Her name was Natalya. Her cheeks were ruddy, like a matryoshka doll. She had the figure of a dome atop St. Basil’s Cathedral. She was filthy, like she’d been dragged across a field.
Natalya, she was a fine onion. Then I made her into borscht soup, along with her friends; Ivan the potato, Yevgenia the beet, Mikhail the carrot, and Vladimir the beef chuck.
I bought the whole gang at LavkaLavka, an organic market in downtown Moscow (“lavka” means “little store”).
Russians tend to take things to the extreme, and this farm-to-table grocery store is no exception. Dirt is left on the produce. (Why? “Because it comes from Earth,” the clerk said.) The farmers names are printed on the labels. Each farmer has an online dossier. And if you want to eat any of it, step next door to their restaurant where meals are cooked with ingredients straight from the farm. It’s very Portlandia.
Thanks to a Western food ban in Russia, onions like Natalya are a lot more common around Moscow. LavkaLavka has gone from a niche business, catering mostly to foodies, hipsters, and expats, to a bellwether for how the country is adapting to counter-sanctions.
In 2009, when LavkaLavka’s owners first had the idea of starting the business, the closest thing to “organic, local” food sold in Moscow grocery stores came from Europe. Russia didn’t even have an organic certification program. (It does now, although it’s not stringent enough, LavkaLavka says.) The company’s founders, Boris Akimov and Sasha Mikhailov, were just two generation Xers going about their professional careers. Boris was creative director for a magazine, and Sahsa an IT programmer. They played in a rock band together.
The two friends were curious about the farm-to-table movement going on elsewhere in the world, so they went on a quest to see what it meant for them to buy local. It proved a fun excuse to road trip beyond Moscow’s city limits, into the village countryside, where it’s been said the “real” Russia begins.
They met people like Natalya Pashkevich, my onion’s namesake. She lived in the village of Kusovo, growing vegetables on the type of strip garden you see behind most homes in rural Russia. Unwittingly, Natalya grew her produce close to organic standard. She used no GMO seeds, no chemical fertilizers, and no pesticides. She planted, watered, pulled weeds, and harvested by hand.
Even if villagers had access to industrial gardening products, few could afford to buy them. In Russia, money rarely flows into villages. Gardeners grow food for their table, then trade the surplus with neighbors for whatever else they need.
This surprised Boris and Sasha. The Russian village was a cornucopia, yet there were no distributors connecting village farmers with city consumers. The supply chain was broken. That’s when they got the idea for LavkaLavka.
At first, the business was simple. They kept a food blog and made announcements to readers asking who wanted what during their own food-buying runs to the country. Then came the idea of an online grocery store. Boris wrote the stories, and Sasha got the website going. Demand grew, and soon they needed more product. To get it, they needed more farmers like Natalya, and they needed Natalya to scale up. Of course, all of these require more capital.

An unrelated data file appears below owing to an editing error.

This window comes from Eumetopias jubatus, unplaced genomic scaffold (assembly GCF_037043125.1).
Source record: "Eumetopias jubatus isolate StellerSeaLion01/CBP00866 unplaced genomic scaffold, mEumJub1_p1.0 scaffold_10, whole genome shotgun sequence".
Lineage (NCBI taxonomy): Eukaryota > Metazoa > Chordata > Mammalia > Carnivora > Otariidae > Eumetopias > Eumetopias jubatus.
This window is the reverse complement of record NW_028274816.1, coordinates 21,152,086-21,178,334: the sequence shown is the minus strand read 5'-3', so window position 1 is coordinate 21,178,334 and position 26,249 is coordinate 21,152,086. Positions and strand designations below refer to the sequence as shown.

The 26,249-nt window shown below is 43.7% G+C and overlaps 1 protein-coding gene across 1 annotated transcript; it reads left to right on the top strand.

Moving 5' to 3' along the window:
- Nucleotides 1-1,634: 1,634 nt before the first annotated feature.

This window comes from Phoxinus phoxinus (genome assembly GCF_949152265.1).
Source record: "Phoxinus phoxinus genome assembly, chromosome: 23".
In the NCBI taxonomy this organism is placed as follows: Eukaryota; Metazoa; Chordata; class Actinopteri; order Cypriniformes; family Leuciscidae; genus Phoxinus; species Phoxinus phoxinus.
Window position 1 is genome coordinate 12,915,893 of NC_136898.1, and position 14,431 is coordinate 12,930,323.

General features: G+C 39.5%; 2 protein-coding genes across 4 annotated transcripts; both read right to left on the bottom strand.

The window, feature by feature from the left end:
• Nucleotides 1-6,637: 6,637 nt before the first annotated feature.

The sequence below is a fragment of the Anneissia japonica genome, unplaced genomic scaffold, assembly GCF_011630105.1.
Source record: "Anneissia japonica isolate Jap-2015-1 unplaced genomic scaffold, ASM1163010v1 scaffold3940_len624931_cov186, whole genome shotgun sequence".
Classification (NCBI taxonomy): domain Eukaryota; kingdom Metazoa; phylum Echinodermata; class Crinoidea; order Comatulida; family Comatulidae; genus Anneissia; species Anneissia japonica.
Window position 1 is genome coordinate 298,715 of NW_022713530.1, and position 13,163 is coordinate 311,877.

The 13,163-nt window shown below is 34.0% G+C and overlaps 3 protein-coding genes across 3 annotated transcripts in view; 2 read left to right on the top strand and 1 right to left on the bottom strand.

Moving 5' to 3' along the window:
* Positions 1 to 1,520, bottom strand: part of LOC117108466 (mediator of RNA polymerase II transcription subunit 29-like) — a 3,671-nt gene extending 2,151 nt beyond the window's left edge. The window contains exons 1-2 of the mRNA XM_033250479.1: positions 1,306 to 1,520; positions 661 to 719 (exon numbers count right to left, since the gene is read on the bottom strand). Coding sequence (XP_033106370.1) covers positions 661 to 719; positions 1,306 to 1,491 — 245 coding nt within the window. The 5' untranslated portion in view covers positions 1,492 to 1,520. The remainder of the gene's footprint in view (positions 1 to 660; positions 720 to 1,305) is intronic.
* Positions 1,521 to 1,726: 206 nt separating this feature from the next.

Around the same time, the Russian government had just passed the Food Security Doctrine. The law describes Russia’s dependence on imported food as an issue of national security. It earmarks billions of dollars in low-interest, government-backed loans to boost the food industry. Unfortunately, it’s geared towards big businesses and corporations (like the ranch I worked for in 2010). It was trickle down economics.
LavkaLavka’s farmers needed grassroots funding. Their main option was taking out a loan from the bank, but the interest rates were so high, it was a non-option.
Boris and Sasha invested their money, plus a portion of LavkaLavka’s profits, to create a venture capital fund that would make small loans to farmers. The company grew to the point they could open the brick-and-mortar store, plus the restaurant next door. This winter, they’ll open a farmers market in an IKEA-run mall in a Moscow suburb, with tentative plans to expand to 14 malls nationwide.
Sanctions have treated LavkaLavka well. Other companies, not so much. They’ve been playing catchup to find domestically-produced, well, ketchup and other staples.
The Western food ban has resulted in gulag-style treatment of confiscated goods. In the past two months, the government has destroyed 738 tons of contraband food. Grocery stores have scrambled to fill their shelves with imports from sanction-free countries, like Israel and Iran. And cheese is a hot commodity. (See Russians Sniff Out Real Cheese as Imported Dairy Ban Continues).
With winter coming, it’ll be difficult for grocers to stock their shelves with the variety Russians have become accustomed. Here, too, LavkaLavka is leading the charge with a solution: educate consumers to eat according to what’s available by the season.
And since root vegetables store well, that’ll mean a lot more of Natalya’s onions.
Ryan Bell is a Fulbright-National Geographic Fellow, exploring the food-producing regions of Russia and Kazakhstan. Follow his adventure #ComradeCowboys on Twitter, Instagram, and the project’s website. Read the first piece in this series: Going Home, Home on the…Steppes of Eurasia